Άτρακτος To Attractors:A Transvergent Workshop on Worldviews and Worldmaking in the 21st Century
Wednesday 17/9, 17.00-20.00
Marcos Novak (Univesity fo California, Santa Barbara)
Old University Museum, Tholou 5 , Plaka
Άτρακτος To Attractors: From Le Legende D'Eer to the Laniakea
Supercluster: The Other Half of the Renaissance
A Transvergent Workshop on Worldviews and Worldmaking in the 21st Century
Art, and, above all, music has a fundamental function, which is to catalyze the sublimation that it can bring about through all means of expression. It must aim through fixations which are landmarks to draw towards a total exaltation in which the individual mingles, losing his consciousness in a truth immediate, rare, enormous, and perfect. If a work of art succeeds in this undertaking even for a single moment, it attains its goal. This tremendous truth is not made of objects, emotions, or sensations; it is beyond these, as Beethoven's Seventh Symphony is beyond music. This is why art can lead to realms that religions still occupies for some people.
Iannis Xenakis, in Formalized Music: Thought and Mathematics in Music.
This workshop weaves together three elements -- cosmology, art, and philosophy -- for the purpose of examining how contemporary and ancient worldviews can inform one another and lead to the development of strategies for artistic production of renewed relevance and vigor for 21st century civilization.
This workshop compares contemporary and ancient worldviews, and discusses their implications for worldmaking and the production of new works in art, architecture, music, and new configurations of media arts in our globalized, hyperconnected but hyperdistracted times. It brings together art, science, technology, and philosophy, and seeks to illuminate what powerful and meaningful work might be for us today.
More specifically, the three elements to be examined are: a) the recent discovery of the Laniakea supercluster; b) the Xenakis electroacoustic composition La Legende D'Eer for his 1978 Diatope de Beaubourg in Paris, and c) Plato's original Myth of Er which concludes The Republic, and which provides is the basis for the Xenakis work.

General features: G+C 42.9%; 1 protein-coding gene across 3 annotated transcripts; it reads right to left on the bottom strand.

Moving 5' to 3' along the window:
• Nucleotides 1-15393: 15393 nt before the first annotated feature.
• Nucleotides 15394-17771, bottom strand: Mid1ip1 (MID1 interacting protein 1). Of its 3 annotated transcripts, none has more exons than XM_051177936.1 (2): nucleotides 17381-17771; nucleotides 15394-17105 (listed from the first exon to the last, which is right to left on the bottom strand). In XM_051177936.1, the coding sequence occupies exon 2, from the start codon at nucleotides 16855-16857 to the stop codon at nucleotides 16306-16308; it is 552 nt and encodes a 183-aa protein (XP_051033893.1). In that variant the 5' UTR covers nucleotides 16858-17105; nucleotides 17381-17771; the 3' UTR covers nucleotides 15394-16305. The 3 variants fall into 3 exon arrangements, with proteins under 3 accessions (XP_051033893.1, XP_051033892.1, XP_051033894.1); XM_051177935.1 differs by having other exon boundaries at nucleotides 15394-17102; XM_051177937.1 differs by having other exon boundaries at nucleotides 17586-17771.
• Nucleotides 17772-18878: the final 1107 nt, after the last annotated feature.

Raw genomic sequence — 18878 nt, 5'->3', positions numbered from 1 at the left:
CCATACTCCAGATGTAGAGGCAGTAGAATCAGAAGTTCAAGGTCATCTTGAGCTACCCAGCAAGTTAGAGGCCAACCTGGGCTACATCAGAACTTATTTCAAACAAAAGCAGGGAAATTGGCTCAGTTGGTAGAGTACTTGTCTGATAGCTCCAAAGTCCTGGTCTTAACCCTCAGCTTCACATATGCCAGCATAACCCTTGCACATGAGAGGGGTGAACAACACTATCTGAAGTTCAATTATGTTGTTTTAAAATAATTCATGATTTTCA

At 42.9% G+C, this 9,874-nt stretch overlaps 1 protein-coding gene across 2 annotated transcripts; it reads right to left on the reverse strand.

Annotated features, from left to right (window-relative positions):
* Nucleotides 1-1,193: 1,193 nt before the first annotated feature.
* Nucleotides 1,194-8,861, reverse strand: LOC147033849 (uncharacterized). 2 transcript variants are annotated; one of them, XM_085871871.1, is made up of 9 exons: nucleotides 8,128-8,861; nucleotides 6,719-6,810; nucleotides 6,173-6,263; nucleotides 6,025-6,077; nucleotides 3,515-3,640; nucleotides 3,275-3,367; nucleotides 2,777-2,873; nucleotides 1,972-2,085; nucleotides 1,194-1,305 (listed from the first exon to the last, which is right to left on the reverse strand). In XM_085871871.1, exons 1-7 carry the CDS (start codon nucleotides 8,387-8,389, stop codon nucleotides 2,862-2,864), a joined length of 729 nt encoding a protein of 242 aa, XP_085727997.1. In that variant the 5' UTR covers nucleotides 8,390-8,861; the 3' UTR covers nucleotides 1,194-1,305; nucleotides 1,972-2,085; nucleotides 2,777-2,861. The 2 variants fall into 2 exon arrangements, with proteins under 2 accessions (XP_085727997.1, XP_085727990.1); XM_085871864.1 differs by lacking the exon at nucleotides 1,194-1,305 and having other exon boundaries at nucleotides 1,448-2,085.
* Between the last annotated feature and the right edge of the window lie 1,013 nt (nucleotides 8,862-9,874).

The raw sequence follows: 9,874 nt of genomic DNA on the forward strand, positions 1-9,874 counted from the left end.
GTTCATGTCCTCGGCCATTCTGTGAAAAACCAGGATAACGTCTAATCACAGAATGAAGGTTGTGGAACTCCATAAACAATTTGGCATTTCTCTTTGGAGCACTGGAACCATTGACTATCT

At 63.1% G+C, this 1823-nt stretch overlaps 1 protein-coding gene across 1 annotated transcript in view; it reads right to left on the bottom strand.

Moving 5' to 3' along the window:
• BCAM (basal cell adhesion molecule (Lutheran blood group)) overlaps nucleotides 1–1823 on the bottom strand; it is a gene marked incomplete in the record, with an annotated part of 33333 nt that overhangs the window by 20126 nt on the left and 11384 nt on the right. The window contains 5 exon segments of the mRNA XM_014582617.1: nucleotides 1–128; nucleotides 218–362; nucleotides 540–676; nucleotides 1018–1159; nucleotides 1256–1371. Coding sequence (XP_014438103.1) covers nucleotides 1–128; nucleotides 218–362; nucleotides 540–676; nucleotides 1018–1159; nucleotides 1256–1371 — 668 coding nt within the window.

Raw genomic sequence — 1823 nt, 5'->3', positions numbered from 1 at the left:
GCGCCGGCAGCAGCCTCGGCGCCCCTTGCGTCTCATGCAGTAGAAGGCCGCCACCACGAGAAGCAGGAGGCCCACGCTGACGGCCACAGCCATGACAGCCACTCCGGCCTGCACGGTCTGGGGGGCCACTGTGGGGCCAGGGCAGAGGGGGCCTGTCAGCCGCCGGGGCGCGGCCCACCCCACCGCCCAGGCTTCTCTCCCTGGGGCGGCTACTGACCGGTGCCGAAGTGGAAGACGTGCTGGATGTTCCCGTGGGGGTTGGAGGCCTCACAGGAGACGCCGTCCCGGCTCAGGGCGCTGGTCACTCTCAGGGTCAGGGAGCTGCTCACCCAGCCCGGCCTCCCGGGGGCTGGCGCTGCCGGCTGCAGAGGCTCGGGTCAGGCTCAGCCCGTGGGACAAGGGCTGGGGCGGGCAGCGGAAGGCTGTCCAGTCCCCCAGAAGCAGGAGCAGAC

In more detail: In September 2014, astronomers from the University of Hawaii published a new way of defining galactic superclusters, showing that the Milky Way, our solar system, and the Earth within it, belong to the Laniakea supercluster. Laniakea (which means "immeasurable heaven" in Hawaiian) acts as the basin of attraction for billions of stars drawn to the Great Attractor gravitational anomaly. Establishing this cosmic position marks another great advance in our knowledge of our place in the Universe, and takes us another step away from the geocentrism of antiquity. On the other hand, the geocentric cosmological view presented by Plato in the Myth of Er seems far removed from our contemporary understanding of the world, but has remained relevant to us for many reasons other than astronomical correctness, finally coming to inform a significant contemporary work by Xenakis. What can we learn from seeing these three elements syncretically, as aspects of the same human curiosity?
Ultimately, the workshop examines the idea that the Renaissance and Enlightenment were interrupted before they could be completed, and that their completion is now left to us, if we can adjust our worldview and understand the problem properly. While this is relevant to the whole world, it is particularly important to Greece in its present predicament.
Part I: Presentation+Provocation
Part II: Discussion with Guests
Part III: Participant Group Activities
Part IV: Presentation of Participant Group Activities
Part V: Conclusions and Closing